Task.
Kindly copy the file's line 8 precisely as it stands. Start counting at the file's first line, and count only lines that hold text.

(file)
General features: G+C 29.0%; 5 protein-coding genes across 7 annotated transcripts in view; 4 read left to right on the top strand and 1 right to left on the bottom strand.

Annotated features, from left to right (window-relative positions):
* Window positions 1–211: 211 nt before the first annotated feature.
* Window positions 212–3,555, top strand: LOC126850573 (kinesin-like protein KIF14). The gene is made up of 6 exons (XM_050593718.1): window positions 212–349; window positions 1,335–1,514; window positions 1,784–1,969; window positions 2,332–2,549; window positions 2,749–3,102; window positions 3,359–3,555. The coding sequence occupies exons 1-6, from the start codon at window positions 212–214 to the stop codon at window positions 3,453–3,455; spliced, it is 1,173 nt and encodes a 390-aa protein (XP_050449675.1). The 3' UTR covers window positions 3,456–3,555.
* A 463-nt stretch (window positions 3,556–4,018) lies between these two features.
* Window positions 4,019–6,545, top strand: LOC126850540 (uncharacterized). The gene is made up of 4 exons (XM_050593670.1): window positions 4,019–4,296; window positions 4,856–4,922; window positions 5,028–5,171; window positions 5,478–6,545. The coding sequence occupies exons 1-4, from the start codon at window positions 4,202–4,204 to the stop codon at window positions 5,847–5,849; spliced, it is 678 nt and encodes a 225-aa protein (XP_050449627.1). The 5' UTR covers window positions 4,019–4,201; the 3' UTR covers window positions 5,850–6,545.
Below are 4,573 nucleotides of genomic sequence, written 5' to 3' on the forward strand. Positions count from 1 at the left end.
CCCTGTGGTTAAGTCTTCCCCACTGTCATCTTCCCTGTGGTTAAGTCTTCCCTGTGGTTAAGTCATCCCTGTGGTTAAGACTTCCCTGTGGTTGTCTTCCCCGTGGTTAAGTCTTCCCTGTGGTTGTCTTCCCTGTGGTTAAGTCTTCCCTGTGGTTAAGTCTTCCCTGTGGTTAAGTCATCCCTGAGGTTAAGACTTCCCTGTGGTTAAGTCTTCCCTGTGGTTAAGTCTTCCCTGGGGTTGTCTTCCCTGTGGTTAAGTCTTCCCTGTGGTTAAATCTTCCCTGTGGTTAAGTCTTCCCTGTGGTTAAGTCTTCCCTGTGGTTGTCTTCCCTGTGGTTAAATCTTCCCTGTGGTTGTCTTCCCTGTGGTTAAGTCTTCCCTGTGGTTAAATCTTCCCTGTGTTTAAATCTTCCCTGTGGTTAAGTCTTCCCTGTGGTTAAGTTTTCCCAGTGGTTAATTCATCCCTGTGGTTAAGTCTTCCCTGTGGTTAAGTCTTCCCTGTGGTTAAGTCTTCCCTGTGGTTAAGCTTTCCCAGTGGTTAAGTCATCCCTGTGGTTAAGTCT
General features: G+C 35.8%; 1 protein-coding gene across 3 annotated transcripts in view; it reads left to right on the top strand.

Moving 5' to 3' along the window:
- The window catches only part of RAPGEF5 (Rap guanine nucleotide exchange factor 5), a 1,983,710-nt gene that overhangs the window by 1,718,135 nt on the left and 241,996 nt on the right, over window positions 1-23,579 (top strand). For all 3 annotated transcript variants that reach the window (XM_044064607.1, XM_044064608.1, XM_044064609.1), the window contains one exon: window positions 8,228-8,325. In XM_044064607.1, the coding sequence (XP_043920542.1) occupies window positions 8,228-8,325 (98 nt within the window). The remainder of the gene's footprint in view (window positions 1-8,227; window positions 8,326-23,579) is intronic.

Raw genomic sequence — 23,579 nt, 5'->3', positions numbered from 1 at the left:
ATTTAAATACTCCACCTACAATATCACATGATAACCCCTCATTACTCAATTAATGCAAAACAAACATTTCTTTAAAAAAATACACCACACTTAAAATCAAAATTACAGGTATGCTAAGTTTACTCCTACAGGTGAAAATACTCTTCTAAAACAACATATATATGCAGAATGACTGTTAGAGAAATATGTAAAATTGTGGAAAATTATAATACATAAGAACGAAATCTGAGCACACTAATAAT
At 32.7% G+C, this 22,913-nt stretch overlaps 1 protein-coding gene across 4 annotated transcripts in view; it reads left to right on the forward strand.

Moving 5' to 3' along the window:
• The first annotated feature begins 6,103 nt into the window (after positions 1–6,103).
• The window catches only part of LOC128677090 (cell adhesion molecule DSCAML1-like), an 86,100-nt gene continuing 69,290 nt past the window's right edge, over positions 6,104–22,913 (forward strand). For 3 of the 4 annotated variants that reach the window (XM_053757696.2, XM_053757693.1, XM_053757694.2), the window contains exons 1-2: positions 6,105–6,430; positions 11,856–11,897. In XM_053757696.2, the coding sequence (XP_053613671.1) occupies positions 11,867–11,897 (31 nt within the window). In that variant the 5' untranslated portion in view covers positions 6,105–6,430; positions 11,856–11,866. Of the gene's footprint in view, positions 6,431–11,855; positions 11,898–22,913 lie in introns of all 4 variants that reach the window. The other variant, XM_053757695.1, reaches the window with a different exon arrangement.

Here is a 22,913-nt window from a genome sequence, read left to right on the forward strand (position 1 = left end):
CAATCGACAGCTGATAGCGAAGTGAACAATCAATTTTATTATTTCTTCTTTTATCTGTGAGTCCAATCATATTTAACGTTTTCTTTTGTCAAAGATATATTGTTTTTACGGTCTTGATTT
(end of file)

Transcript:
CCCTGTGGTTAAGTCTTCCCCACTGTCATCTTCCCTGTGGTTAAGTCTTCCCTGTGGTTAAGTCATCCCTGTGGTTAAGACTTCCCTGTGGTTGTCTTCCCCGTGGTTAAGTCTTCCCTGTGGTTGTCTTCCCTGTGGTTAAGTCTTCCCTGTGGTTAAGTCTTCCCTGTGGTTAAGTCATCCCTGAGGTTAAGACTTCCCTGTGGTTAAGTCTTCCCTGTGGTTAAGTCTTCCCTGGGGTTGTCTTCCCTGTGGTTAAGTCTTCCCTGTGGTTAAATCTTCCCTGTGGTTAAGTCTTCCCTGTGGTTAAGTCTTCCCTGTGGTTGTCTTCCCTGTGGTTAAATCTTCCCTGTGGTTGTCTTCCCTGTGGTTAAGTCTTCCCTGTGGTTAAATCTTCCCTGTGTTTAAATCTTCCCTGTGGTTAAGTCTTCCCTGTGGTTAAGTTTTCCCAGTGGTTAATTCATCCCTGTGGTTAAGTCTTCCCTGTGGTTAAGTCTTCCCTGTGGTTAAGTCTTCCCTGTGGTTAAGCTTTCCCAGTGGTTAAGTCATCCCTGTGGTTAAGTCT